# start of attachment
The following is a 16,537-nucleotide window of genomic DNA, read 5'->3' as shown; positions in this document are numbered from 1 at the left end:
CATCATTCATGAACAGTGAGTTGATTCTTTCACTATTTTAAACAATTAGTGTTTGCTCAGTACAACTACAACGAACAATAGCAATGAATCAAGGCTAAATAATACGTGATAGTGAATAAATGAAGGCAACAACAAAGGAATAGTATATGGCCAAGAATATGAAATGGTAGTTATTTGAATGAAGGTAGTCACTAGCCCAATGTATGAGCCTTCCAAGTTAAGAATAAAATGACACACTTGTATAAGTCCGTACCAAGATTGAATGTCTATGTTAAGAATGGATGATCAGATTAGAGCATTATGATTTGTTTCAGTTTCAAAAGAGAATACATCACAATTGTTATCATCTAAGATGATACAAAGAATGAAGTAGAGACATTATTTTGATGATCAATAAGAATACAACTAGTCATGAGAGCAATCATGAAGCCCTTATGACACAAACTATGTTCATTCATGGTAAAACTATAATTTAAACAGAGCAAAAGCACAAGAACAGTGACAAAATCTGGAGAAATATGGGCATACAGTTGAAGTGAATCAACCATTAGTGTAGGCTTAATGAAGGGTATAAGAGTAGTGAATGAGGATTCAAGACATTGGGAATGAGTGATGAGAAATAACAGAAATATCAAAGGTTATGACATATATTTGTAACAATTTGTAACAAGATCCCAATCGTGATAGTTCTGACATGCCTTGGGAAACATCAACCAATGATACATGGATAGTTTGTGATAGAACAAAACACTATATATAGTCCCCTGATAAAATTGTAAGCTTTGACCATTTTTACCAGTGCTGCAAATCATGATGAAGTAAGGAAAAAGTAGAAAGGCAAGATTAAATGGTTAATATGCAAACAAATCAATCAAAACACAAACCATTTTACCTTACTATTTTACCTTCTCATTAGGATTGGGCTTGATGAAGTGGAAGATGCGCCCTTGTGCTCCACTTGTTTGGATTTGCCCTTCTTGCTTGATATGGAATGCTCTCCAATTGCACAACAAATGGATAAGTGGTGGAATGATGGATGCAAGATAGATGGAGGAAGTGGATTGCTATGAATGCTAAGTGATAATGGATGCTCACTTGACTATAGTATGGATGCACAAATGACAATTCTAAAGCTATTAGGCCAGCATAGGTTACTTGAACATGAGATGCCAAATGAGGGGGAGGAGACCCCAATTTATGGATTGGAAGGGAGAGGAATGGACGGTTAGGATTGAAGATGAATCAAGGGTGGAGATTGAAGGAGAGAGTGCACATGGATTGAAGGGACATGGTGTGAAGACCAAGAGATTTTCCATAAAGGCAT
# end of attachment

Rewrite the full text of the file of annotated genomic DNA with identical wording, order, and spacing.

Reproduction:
The following is a 16,537-nucleotide window of genomic DNA, read 5'->3' as shown; positions in this document are numbered from 1 at the left end:
CATCATTCATGAACAGTGAGTTGATTCTTTCACTATTTTAAACAATTAGTGTTTGCTCAGTACAACTACAACGAACAATAGCAATGAATCAAGGCTAAATAATACGTGATAGTGAATAAATGAAGGCAACAACAAAGGAATAGTATATGGCCAAGAATATGAAATGGTAGTTATTTGAATGAAGGTAGTCACTAGCCCAATGTATGAGCCTTCCAAGTTAAGAATAAAATGACACACTTGTATAAGTCCGTACCAAGATTGAATGTCTATGTTAAGAATGGATGATCAGATTAGAGCATTATGATTTGTTTCAGTTTCAAAAGAGAATACATCACAATTGTTATCATCTAAGATGATACAAAGAATGAAGTAGAGACATTATTTTGATGATCAATAAGAATACAACTAGTCATGAGAGCAATCATGAAGCCCTTATGACACAAACTATGTTCATTCATGGTAAAACTATAATTTAAACAGAGCAAAAGCACAAGAACAGTGACAAAATCTGGAGAAATATGGGCATACAGTTGAAGTGAATCAACCATTAGTGTAGGCTTAATGAAGGGTATAAGAGTAGTGAATGAGGATTCAAGACATTGGGAATGAGTGATGAGAAATAACAGAAATATCAAAGGTTATGACATATATTTGTAACAATTTGTAACAAGATCCCAATCGTGATAGTTCTGACATGCCTTGGGAAACATCAACCAATGATACATGGATAGTTTGTGATAGAACAAAACACTATATATAGTCCCCTGATAAAATTGTAAGCTTTGACCATTTTTACCAGTGCTGCAAATCATGATGAAGTAAGGAAAAAGTAGAAAGGCAAGATTAAATGGTTAATATGCAAACAAATCAATCAAAACACAAACCATTTTACCTTACTATTTTACCTTCTCATTAGGATTGGGCTTGATGAAGTGGAAGATGCGCCCTTGTGCTCCACTTGTTTGGATTTGCCCTTCTTGCTTGATATGGAATGCTCTCCAATTGCACAACAAATGGATAAGTGGTGGAATGATGGATGCAAGATAGATGGAGGAAGTGGATTGCTATGAATGCTAAGTGATAATGGATGCTCACTTGACTATAGTATGGATGCACAAATGACAATTCTAAAGCTATTAGGCCAGCATAGGTTACTTGAACATGAGATGCCAAATGAGGGGGAGGAGACCCCAATTTATGGATTGGAAGGGAGAGGAATGGACGGTTAGGATTGAAGATGAATCAAGGGTGGAGATTGAAGGAGAGAGTGCACATGGATTGAAGGGACATGGTGTGAAGACCAAGAGATTTTCCATAAAGGCAT